Jim Oesterreicher's favorite word was the Eckerd deal driver. Why, just look: Penney knew the catalog business, and there was a huge amount of new business just lying there in every one of Eckerd's 2,800 drugstores! Just put a catalog desk in all those stores and double profitable inventory overnight! Add health- related items too big to stock in a drugstore, like walkers and hospital beds! And, while we're at it, how about some high- turn apparel and soft home items! At the same time, expand Penney's own catalog to include drugstore items! Add the fact that most Eckerd stores are in the Sunbelt, where everybody retires to play shuffleboard, live longer, and buy more prescription pills, and this deal cannot miss !
It was obviously a seductive rationale. And was Oesterreicher alone in his specious thinking? Hardly. The assumption-of-efficiencies lesson is evidently one that must be learned again and again. In late 2002, a notable example surfaced right in JCPenney's own backyard. Tom Hicks of Dallas, acknowledged as a brilliant financier, had successively bought the National Hockey League Dallas Stars and the Major League Baseball Texas Rangers. Immediately, the operations of both clubs were combined except for player matters. Synergylike combining broadcasting rights to leverage lucrative dealswas expected to reap wonders.
For the most part, it didn't work. As Stars president Jim Lites said in March 2002, "The process is completely logical. It looks like you can throw things together and get these efficiencies. [But] there just weren't efficiencies in many of the areas we tried."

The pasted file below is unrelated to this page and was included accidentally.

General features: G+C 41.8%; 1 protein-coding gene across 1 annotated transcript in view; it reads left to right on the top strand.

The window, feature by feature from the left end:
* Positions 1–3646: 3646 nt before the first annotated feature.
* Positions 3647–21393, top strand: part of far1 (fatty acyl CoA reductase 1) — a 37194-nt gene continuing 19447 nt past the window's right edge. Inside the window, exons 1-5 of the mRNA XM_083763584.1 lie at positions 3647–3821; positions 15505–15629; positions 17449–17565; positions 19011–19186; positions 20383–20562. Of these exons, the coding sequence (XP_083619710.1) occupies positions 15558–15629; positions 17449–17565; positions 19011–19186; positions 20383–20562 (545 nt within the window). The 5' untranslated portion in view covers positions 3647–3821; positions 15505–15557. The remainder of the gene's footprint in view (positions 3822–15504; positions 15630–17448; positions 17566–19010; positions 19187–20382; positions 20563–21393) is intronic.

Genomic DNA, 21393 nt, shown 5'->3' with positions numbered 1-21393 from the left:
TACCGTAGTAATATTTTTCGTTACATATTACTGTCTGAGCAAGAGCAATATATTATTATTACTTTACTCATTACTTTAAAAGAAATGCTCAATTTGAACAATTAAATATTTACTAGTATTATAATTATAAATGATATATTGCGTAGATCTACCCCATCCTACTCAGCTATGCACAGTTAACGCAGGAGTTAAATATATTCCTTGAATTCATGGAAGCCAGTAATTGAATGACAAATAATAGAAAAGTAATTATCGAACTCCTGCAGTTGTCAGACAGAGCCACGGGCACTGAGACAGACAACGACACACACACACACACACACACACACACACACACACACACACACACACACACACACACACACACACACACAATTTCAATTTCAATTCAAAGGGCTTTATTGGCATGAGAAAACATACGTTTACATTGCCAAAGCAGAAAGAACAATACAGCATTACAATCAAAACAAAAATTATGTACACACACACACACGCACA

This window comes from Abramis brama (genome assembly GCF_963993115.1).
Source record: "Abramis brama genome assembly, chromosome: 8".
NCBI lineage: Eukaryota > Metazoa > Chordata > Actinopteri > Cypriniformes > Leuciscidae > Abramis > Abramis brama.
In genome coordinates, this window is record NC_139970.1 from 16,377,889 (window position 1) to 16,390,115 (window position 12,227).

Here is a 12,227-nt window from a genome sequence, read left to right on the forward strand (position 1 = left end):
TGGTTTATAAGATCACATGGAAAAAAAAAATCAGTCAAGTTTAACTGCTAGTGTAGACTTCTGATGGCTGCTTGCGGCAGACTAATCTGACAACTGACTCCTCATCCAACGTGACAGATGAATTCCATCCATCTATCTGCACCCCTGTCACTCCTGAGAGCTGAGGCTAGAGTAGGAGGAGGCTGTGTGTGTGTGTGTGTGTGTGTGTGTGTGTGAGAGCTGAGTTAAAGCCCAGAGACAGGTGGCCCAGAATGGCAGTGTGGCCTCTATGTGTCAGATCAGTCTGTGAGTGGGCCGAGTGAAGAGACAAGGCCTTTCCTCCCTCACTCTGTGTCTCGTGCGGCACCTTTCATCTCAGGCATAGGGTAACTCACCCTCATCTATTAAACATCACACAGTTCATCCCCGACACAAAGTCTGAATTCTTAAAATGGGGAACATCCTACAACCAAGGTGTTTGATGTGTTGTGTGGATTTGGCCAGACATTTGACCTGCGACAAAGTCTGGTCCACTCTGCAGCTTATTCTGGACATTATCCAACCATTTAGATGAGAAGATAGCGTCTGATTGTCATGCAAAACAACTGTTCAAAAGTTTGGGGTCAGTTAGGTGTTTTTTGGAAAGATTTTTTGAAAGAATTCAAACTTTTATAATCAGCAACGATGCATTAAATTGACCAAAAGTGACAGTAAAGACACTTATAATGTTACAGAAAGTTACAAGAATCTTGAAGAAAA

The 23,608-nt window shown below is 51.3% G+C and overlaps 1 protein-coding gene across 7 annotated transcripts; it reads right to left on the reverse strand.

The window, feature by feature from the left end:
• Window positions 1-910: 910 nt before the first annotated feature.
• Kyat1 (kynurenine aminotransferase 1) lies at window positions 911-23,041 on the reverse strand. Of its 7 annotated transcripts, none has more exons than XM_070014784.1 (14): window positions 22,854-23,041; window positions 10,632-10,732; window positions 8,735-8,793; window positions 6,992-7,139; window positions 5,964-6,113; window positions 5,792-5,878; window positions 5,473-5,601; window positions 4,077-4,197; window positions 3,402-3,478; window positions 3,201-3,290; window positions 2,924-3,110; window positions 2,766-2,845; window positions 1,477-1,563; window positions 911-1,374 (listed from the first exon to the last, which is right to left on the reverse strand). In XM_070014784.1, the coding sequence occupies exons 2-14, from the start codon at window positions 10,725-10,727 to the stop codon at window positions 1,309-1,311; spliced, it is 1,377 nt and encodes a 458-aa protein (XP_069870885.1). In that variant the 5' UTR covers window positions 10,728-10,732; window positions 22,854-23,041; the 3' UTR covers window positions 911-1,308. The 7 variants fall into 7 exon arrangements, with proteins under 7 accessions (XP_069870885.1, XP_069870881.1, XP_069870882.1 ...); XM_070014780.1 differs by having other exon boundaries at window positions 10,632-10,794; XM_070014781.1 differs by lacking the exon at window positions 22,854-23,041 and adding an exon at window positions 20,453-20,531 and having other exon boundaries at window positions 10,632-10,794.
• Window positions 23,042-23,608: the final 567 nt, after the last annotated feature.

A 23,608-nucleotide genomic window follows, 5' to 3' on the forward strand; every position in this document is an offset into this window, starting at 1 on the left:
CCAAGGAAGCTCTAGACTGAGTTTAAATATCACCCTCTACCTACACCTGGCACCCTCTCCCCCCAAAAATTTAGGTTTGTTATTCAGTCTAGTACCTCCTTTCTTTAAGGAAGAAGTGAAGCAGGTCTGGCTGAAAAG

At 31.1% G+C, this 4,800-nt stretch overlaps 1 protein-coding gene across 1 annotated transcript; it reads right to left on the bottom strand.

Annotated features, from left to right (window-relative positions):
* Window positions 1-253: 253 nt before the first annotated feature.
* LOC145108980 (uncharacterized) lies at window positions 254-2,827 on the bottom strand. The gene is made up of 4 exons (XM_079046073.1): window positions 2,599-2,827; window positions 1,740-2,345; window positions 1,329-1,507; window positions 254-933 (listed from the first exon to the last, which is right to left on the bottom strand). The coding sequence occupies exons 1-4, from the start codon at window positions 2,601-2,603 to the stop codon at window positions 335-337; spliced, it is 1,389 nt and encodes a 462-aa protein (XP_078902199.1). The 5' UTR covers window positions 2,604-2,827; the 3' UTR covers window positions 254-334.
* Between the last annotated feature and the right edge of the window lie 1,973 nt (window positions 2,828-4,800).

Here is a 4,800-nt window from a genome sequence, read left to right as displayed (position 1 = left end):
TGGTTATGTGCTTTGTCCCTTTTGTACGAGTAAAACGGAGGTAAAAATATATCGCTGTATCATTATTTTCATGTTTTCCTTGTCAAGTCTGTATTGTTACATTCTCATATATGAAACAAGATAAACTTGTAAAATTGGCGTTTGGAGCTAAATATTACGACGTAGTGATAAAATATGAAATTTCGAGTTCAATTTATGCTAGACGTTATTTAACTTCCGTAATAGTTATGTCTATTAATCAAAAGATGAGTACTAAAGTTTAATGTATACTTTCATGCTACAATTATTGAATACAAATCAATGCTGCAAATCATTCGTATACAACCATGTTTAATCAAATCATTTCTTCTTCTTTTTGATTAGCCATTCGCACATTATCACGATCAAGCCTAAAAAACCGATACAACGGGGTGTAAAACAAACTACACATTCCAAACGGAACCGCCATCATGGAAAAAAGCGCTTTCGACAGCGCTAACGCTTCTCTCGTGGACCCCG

The Eckerd deal eventually went through. Penney paid a pretty price, and the Hutchens due diligence effort never uncovered what St. Petersburg Times investigative reporter Mark Albright later referred to as the deal's "dirty little secrets."  Here were two big ones:
Eckerd's " shrinkage " (shoplifting, employee theft, etc.) had been significantly underreported. "Once Penney began accounting for losses at the rate Eckerd actually had been experiencing for years ," Albright wrote, "it added a $74-million ball and chain to Eckerd's annual expenses in 1999."
Ten percent of Eckerd's stores were unprofitable and had to be closed. Eckerd officials said the stores were marked for closing before the company was acquired by Penney. But the deal, Albright reported , "went through so quickly that nobody had time to sort out the losers. Now it's become painfully obvious that JCPenney really was not buying profitable stores, just real estate." Asset write-down: $110 million.
As Albright wrote, "Such things happen when companies stray too far from what they know best."
 Reprinted with permission of The Dallas Morning News.
 This was of interest in the Tampa Bay area because of Eckerd's headquarters in Largo, a St. Petersburg suburb. This quote, along with the Albright quotes that follow, are reprinted by permission. Copyright St. Petersburg Times , 1999, 2000, 2001.